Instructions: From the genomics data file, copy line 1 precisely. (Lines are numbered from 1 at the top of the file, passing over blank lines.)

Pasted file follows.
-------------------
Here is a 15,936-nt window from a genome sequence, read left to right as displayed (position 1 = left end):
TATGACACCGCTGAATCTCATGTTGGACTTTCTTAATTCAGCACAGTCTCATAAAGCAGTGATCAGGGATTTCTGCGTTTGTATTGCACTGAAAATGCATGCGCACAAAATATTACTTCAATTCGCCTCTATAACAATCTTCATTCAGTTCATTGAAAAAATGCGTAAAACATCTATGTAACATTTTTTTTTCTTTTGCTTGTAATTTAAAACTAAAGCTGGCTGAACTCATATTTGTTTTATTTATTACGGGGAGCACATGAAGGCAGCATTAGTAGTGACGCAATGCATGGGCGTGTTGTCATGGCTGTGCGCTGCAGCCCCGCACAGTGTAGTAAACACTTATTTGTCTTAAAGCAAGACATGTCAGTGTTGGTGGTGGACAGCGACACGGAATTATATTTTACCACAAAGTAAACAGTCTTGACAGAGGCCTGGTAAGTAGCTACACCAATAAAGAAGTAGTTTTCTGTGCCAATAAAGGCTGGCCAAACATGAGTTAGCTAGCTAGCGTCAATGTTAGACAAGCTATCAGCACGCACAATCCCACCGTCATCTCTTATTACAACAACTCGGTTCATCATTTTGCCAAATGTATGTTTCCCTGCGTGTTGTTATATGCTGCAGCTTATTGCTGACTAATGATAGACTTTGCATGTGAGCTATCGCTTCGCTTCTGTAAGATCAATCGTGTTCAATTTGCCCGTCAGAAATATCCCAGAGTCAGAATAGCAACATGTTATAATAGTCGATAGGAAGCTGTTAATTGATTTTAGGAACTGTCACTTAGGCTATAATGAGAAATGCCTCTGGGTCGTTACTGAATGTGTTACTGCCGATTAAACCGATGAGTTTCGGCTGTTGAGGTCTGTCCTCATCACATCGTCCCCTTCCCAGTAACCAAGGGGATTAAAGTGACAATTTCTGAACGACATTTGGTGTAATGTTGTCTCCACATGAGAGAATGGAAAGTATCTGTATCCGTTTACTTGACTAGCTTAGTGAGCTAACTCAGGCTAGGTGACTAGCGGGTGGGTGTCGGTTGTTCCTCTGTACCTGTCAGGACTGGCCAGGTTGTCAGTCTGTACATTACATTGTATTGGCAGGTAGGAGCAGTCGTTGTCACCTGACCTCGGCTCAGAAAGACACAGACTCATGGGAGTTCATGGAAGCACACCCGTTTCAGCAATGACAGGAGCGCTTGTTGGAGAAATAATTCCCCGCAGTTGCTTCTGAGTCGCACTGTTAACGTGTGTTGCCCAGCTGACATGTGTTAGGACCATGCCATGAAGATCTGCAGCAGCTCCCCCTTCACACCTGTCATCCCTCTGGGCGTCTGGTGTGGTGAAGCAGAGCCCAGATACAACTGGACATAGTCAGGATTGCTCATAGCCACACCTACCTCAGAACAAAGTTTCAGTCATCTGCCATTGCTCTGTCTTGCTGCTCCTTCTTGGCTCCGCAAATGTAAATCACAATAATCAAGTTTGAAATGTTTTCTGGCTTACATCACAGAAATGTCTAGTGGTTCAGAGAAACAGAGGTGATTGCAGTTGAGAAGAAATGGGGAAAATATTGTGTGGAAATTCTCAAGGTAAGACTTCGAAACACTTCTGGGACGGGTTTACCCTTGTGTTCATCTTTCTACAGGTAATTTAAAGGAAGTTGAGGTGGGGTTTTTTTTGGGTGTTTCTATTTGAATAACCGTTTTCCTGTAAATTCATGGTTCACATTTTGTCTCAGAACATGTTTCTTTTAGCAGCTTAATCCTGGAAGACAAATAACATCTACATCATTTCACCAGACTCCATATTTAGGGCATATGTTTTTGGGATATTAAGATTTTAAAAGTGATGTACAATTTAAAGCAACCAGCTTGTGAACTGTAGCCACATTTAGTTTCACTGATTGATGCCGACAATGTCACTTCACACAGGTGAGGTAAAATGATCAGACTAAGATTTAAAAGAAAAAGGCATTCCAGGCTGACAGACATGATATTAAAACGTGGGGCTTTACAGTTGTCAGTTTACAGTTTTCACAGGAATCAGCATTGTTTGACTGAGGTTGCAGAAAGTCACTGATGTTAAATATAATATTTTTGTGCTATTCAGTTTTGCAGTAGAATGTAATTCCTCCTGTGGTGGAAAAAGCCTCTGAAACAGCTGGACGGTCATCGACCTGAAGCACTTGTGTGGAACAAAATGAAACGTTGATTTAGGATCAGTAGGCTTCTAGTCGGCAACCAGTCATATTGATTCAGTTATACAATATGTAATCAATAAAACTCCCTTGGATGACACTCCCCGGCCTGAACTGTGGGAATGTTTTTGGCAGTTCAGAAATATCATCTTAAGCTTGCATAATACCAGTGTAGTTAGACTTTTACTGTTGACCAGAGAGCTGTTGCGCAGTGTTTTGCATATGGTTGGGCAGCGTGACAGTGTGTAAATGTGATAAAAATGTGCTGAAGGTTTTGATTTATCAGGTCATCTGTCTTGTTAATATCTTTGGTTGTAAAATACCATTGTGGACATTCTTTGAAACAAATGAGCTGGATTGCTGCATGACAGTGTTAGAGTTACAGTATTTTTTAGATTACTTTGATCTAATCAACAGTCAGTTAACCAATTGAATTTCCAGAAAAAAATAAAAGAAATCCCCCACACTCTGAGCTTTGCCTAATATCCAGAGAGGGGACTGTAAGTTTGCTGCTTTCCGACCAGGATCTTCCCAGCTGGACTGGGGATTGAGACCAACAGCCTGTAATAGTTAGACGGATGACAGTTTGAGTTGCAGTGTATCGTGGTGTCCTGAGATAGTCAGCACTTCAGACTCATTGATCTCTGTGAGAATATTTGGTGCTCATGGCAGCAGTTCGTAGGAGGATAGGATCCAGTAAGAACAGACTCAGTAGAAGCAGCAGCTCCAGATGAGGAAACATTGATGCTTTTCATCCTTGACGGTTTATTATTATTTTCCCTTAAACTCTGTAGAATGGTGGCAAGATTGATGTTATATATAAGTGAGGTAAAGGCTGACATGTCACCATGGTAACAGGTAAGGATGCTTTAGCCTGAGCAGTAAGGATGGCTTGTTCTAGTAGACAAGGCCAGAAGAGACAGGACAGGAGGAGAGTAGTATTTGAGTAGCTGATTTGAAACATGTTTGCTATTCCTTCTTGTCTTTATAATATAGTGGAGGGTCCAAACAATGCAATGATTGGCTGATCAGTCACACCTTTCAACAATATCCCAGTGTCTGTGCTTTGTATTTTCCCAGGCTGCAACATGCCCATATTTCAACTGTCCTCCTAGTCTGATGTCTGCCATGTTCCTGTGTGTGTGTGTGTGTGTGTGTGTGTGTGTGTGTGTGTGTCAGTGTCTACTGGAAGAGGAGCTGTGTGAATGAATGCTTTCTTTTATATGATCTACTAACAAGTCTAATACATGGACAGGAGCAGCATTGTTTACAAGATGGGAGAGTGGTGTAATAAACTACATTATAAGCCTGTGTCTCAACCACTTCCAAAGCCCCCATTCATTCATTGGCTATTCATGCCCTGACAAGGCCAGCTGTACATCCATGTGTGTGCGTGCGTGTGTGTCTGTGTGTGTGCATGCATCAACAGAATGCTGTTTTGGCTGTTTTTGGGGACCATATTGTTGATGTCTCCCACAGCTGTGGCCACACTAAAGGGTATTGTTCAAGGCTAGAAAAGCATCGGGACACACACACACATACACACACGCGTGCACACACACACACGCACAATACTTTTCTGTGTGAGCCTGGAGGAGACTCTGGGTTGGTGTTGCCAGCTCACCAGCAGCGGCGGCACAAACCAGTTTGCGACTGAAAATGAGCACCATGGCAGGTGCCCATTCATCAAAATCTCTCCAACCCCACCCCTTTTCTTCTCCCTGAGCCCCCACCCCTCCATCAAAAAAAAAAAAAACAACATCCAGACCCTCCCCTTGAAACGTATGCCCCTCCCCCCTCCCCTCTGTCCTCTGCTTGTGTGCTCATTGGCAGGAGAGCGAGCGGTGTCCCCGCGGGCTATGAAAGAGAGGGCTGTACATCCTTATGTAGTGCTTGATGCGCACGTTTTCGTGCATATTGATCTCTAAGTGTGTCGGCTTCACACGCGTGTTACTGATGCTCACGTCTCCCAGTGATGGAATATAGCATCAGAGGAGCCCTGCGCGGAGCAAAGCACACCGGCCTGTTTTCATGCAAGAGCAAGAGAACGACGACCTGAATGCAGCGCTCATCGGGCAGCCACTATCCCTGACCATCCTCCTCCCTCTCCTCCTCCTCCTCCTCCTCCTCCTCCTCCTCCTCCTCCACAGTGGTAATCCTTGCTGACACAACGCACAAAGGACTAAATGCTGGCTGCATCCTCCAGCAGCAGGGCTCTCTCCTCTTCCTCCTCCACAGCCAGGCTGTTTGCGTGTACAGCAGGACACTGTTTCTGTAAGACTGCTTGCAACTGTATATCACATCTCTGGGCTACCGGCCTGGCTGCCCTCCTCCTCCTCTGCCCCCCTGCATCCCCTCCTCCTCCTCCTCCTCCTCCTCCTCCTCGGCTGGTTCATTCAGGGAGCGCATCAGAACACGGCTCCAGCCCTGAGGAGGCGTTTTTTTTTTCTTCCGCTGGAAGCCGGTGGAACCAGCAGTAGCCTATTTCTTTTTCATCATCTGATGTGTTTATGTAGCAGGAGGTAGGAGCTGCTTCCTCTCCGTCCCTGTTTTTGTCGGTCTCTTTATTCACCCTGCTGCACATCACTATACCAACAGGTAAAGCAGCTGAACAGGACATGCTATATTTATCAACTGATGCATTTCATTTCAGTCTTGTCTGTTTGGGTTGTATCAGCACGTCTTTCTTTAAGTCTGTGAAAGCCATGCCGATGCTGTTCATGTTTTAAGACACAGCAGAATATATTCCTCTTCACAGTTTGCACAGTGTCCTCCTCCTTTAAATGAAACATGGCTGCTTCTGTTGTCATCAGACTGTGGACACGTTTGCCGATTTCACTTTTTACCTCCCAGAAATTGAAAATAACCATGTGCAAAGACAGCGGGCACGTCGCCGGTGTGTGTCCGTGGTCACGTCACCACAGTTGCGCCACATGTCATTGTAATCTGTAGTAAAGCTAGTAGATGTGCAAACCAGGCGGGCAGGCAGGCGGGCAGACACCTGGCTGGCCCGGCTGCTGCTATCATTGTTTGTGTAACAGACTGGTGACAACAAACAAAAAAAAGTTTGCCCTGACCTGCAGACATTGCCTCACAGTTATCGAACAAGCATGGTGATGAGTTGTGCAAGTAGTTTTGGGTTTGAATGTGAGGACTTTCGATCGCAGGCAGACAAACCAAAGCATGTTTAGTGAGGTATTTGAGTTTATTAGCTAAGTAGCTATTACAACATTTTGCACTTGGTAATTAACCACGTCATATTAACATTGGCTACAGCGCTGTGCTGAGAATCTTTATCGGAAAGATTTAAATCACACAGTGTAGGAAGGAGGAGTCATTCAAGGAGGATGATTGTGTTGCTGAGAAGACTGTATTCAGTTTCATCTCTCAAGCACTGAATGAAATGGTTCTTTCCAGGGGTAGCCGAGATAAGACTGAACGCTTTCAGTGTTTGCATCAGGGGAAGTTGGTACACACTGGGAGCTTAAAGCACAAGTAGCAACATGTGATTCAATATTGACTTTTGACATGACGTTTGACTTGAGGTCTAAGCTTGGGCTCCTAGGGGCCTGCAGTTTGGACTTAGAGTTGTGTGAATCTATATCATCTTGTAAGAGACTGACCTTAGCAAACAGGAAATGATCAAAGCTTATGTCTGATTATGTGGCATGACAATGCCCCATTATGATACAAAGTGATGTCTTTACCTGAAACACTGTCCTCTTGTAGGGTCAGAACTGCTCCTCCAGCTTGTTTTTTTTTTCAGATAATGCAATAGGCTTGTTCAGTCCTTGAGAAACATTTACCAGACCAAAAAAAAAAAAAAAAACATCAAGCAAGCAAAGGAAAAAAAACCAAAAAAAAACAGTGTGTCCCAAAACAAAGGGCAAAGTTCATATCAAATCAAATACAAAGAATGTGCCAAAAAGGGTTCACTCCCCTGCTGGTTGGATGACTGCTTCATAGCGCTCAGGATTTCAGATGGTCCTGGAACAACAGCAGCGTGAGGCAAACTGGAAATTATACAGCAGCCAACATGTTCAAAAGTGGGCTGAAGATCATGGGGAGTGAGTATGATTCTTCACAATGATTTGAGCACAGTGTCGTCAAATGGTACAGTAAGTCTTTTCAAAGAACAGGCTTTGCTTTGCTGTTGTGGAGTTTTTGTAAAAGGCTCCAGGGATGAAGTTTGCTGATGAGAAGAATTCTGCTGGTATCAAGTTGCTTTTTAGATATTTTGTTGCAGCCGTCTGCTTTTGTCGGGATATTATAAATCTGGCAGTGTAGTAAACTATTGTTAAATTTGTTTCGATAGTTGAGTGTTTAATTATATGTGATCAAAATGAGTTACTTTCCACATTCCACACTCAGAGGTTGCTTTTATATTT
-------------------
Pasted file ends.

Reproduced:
Here is a 15,936-nt window from a genome sequence, read left to right as displayed (position 1 = left end):